Calling Senate procedures “archaic,” President Trump has suggested that the legislative filibuster stopping him from fulfilling several campaign goals should be ended.
“And maybe at some point we’re going to have to take those rules on, because, for the good of the nation, things are going to have to be different,” said Trump on Friday. “You can’t go through a process like this. It’s not fair. It forces you to make bad decisions. I mean, you’re really forced into doing things that you would normally not do except for these archaic rules.”
Senate rules which permit the minority party — now Democrats – to “filibuster” or block a bill should be done away with, said Trump, tweeting: “Either elect more Republican Senators in 2018 or change the rules now to 51%.”
either elect more Republican Senators in 2018 or change the rules now to 51%. Our country needs a good "shutdown" in September to fix mess!
— Donald J. Trump (@realDonaldTrump) May 2, 2017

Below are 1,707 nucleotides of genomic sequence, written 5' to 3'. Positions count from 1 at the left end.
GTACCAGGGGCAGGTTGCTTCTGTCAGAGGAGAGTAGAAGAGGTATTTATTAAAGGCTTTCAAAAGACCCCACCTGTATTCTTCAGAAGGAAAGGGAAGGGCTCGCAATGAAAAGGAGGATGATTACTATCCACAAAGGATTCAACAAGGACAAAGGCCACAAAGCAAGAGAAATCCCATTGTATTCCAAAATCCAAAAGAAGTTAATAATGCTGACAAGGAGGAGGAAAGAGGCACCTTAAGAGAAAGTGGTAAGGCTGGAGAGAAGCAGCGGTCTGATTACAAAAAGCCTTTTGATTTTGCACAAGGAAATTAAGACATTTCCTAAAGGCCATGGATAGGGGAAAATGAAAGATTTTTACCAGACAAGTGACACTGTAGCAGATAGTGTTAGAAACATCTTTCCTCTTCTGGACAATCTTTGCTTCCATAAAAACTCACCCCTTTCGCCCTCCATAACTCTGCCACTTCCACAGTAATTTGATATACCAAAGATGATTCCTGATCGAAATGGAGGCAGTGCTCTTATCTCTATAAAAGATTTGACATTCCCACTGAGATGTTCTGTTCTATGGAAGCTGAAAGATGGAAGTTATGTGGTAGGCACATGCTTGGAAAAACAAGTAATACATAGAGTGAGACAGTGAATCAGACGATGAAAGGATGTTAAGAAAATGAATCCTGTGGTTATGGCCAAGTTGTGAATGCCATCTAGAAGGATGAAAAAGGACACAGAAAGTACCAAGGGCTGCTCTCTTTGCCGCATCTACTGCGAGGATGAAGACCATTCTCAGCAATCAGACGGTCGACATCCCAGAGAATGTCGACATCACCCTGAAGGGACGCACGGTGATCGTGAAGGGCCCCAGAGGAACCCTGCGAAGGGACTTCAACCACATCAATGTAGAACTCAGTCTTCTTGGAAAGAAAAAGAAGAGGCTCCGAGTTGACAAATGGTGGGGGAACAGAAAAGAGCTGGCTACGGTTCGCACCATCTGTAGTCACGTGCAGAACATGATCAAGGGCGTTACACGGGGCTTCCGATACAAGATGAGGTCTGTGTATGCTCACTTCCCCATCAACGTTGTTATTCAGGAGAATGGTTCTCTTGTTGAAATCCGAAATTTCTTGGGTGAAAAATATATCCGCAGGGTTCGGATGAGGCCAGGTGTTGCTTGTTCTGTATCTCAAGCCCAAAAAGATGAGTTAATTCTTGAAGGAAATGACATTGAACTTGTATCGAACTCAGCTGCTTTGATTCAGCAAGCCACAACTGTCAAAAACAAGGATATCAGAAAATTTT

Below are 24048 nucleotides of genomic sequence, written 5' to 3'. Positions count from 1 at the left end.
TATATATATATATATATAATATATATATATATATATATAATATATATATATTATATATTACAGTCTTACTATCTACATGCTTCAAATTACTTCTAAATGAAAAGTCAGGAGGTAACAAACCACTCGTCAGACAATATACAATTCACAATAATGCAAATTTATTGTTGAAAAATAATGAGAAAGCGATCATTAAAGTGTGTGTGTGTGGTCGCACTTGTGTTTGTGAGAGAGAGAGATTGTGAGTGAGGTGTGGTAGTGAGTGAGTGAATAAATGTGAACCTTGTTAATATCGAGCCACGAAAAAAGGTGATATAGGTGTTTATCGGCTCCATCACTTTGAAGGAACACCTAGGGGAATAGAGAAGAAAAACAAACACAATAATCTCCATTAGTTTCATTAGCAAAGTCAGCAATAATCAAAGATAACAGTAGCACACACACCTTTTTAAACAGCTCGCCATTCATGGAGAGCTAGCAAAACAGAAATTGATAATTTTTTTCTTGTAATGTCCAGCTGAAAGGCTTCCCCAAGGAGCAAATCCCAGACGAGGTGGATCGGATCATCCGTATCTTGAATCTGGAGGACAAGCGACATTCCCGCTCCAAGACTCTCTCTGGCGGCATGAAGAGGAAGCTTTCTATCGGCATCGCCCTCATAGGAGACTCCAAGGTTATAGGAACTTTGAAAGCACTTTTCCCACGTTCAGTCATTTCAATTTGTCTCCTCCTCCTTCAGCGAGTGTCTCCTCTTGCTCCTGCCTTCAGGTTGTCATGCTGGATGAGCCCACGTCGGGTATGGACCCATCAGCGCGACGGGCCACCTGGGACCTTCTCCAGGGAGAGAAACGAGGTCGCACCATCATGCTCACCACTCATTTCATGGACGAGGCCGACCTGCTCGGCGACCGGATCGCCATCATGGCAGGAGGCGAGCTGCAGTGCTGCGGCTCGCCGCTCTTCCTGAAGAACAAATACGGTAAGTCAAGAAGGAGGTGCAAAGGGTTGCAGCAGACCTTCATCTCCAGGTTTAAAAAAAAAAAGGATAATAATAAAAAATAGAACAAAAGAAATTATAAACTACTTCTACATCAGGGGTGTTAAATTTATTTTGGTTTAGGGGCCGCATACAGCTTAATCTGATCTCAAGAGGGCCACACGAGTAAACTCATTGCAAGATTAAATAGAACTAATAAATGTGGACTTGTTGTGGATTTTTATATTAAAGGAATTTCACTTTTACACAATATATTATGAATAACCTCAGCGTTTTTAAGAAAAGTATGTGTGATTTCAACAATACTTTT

He has also told reporters that “the filibuster concept is not a good concept to start off with.”
Senators in both parties were against Trump’s latest idea, because lowering the vote threshold for controversial legislation to 51 senators would take away power from the minority party. According to Sen. Orrin Hatch, R-Utah, such a move would send the U.S. “straight to socialism.”
However, in 2013, then-Senate Majority Leader Harry Reid used the so-called “nuclear option” to eliminate filibusters on most federal judicial nominees, which subsequently allowed McConnell to do the same in 2017, and let GOP members decide to install Judge Neil Gorsuch onto the Supreme Court.
Sen. Ted Cruz, R-Tx., however, said that he can see where Trump’s idea might be needed. “If Democratic senators continue to abuse the filibuster, I think the political pressure to rein in their abuse will only continue to grow,”he told reporters on Tuesday.
Filibusters rules have actually been changed many times in the past, making the question of whether the minority should have the ability to block and delay votes a long-standing topic of debate going back as far as colonial times.
“I’ve said all along, come June, once … regular legislation starts being passed by the House, there’s going to be a lot of frustration that the Senate can’t pass it, just regular pieces of legislation. Just anything requiring 60 votes,” said Sen. Jeff Flake, R-Ariz. warning, “If you believe in limited government and extended debate, the 60-vote requirement is your friend more than it’s your foe. We won’t always be in this position – you’ve got to take the long view.”
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